She walked to the beach, marveling that she hadn't been there at all in the past five years, all the while listening for the song in the breeze.
When she arrived at the beach, she was shocked to see her prince dressed in an tunic of golden scales, with a crown made of precious stones and shells on his head and his long hair tied loosely behind him, smiling warmly at her.
With a soft cry she ran into his outstretched arms, kissed him fiercely on his lips and burst into tears. He murmured softly in her ears, begging for forgiveness that he'd made her wait for so long and that he had come to take her with him to his kingdom that very night, leaving her old life behind, never to set foot ashore again.
She hesitated for a bit, thinking of how much she'd miss her infant son… her loving parents… her kind husband who had stood by her all these years when she had suffered from heartache for her prince…the village where she grew up… but looking at the radiant face of her lover, she agreed but with the condition that she be allowed to come ashore every Blue moon's night, to look over her family and spend time in the village of her youth.
The prince agreed provided that the night she came ashore she would do so in secret, not letting anyone know of her presence.
The moment she nodded her agreement to his proposal, the prince gave a cry of pure joy and took her in his arms and dove into the sea.
The next morning the village was in uproar at her disappearance. They searched high and low for her but to no avail until about a week from that day, a fisherman came across a woman's dress floating on the waves near the rocky cliff. It was the dress she had been wearing on the evening before she had disappeared. It was widely known that she had been depressed; and many felt that she had snapped and in a moment of weakness, taken her own life by jumping off the cliff.
Her poor parents were grief stricken but none was more heartbroken than her husband, who for many years refused to believe that she had taken her own life. For months after her supposed death, he would wait up at night with the hope that she might return, but she never did.
Life moved on in the village. Her son grew up and had a family of his own and till his death, her husband in some corner of his heart always hoped that she was alive and well; though he had long since given up his hope of her ever coming back…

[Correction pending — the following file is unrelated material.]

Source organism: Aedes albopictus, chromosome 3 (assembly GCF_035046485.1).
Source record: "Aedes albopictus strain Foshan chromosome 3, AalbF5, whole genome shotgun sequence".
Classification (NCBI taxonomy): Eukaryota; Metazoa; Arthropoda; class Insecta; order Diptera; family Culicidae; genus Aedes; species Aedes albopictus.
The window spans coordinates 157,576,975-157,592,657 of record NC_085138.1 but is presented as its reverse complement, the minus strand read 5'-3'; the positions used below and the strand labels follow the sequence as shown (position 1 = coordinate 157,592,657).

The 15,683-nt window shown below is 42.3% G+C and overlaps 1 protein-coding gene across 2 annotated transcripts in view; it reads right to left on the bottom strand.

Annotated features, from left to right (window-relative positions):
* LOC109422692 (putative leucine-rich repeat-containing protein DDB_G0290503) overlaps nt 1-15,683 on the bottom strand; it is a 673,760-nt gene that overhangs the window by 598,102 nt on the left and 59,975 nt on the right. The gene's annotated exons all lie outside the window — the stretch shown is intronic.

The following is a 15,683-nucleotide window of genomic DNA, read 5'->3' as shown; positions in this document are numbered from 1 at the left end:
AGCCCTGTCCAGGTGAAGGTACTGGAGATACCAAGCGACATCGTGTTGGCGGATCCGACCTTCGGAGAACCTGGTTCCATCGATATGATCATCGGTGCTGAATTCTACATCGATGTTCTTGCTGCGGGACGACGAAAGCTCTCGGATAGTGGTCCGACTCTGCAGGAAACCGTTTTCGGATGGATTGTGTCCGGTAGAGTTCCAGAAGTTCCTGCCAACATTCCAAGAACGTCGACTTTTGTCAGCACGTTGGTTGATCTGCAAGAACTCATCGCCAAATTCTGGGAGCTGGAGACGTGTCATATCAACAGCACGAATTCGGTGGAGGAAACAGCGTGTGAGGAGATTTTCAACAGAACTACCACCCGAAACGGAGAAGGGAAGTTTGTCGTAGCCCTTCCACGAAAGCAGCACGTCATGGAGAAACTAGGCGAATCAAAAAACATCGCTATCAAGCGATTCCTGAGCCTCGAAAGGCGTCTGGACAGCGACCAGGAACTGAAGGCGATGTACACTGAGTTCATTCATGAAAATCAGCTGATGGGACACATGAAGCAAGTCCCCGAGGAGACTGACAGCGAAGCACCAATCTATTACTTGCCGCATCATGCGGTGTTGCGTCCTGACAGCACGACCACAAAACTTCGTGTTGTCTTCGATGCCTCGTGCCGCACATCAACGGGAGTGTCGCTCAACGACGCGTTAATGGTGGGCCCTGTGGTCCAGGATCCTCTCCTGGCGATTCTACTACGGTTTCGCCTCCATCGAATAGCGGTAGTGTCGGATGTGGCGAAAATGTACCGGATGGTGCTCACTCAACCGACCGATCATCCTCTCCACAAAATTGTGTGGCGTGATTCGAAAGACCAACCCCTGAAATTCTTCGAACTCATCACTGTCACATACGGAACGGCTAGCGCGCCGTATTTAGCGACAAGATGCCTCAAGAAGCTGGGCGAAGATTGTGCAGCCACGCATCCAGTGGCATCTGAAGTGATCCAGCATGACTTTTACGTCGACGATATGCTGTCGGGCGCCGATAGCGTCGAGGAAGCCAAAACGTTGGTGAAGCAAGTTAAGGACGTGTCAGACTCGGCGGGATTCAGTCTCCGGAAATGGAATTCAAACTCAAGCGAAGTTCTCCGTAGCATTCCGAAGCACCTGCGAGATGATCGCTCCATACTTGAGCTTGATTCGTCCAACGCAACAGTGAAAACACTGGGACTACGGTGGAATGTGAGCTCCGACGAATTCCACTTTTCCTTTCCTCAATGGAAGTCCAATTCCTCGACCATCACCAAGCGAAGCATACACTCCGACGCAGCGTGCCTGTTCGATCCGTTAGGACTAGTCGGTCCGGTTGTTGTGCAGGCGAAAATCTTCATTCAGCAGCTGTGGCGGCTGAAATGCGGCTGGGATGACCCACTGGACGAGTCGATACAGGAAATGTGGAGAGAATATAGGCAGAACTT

Even till today, no one knows what exactly happened to her, but it is said that few villagers have seen a woman, with her likeness, walk around the beach on some rare nights, but before they can make sure, she disappears and they feel it was a part of their imagination."
"Well, how did you like the story?" asked Ann in her normal voice, wide eyed with expectation.
"It was lovely, like a fairy tale," said Tom appreciatively, "although I do feel sad for the poor husband and the son, but I guess love for her prince is what mattered to the blacksmith's daughter most."
"Somehow I feel you do not agree with her choice," said Ann with a smile.
"Well to be honest no," said Tom, "It was her choice I know, but I can't imagine a love being so powerful, so consuming and so entirely fulfilling to make you leave behind all those you care and all those who love you."
On hearing Tom's words Ann laughed. "You are interpreting a local legend with a contemporary view."
Tom joined in with a laugh. "Perhaps I am!" he said with a grin.
"Hmm….from what you said I guess, you have never truly felt love in your life," said Ann thoughtfully.
"Yes, you are right," said Tom softly, his thoughts briefly flashing back to Marguerite and his marriage. "But what do I know of what life has in store for me in future," he continued lightly, "And you Ann, have you ever loved a person that intensely?"
Ann's smile deepened and a blush crept into her cheeks, "Yes, I have," she said, and Tom noticed that her voice had changed again to the one when she'd been telling her story. "We've been apart for a whole day and I can't wait to meet him tonight," she said with a faraway look in her eyes.
As if suddenly jerked to reality, she exclaimed, "Oh look Tom! We're already near the village. This is where we must part ways. "
Startled by her statement, Tom asked, "Aren't you going to come?"
"Oh not yet…I still have some more flowers to collect," said Ann with a gesture towards the basket in her hand. "Good bye Tom, it was lovely meeting you and I hope you always remember me."
Feeling a bit sad to be losing this friendly woman's company, Tom said, "Good bye Ann, it was a pleasure meeting you too. I really enjoyed your story and I'm here for a couple of days so we might run into each other again."
At his words, Tom noticed a sad smile on Ann 's face, but it was so fleeting that he was not sure, for at a second glance Ann was smiling with her usual warmth, "We'll see," she said, " Now I must really be going otherwise I'll take too long collecting my flowers and miss my rendezvous. Take care, Tom." And with a wave of her hand she turned around and walked back towards the cliff path.
Tom walked rest of the way in silence, with thoughts about the story and Ann.
On reaching the hotel, the manager, a striking woman in her fifties, gave him the news that his car would be repaired the following afternoon.
This cheered him up completely and in a spurt of spontaneity he hugged the older woman, who gave a cry of surprise.
Shocked at what he had done, Tom apologized profusely to the woman, who although was as shocked as he, accepted his apology with a twinkle in her eyes.
His long walk had made Tom aware of how hungry he was. He went to the hotel's in-house restaurant and ordered some food and a glass of beer.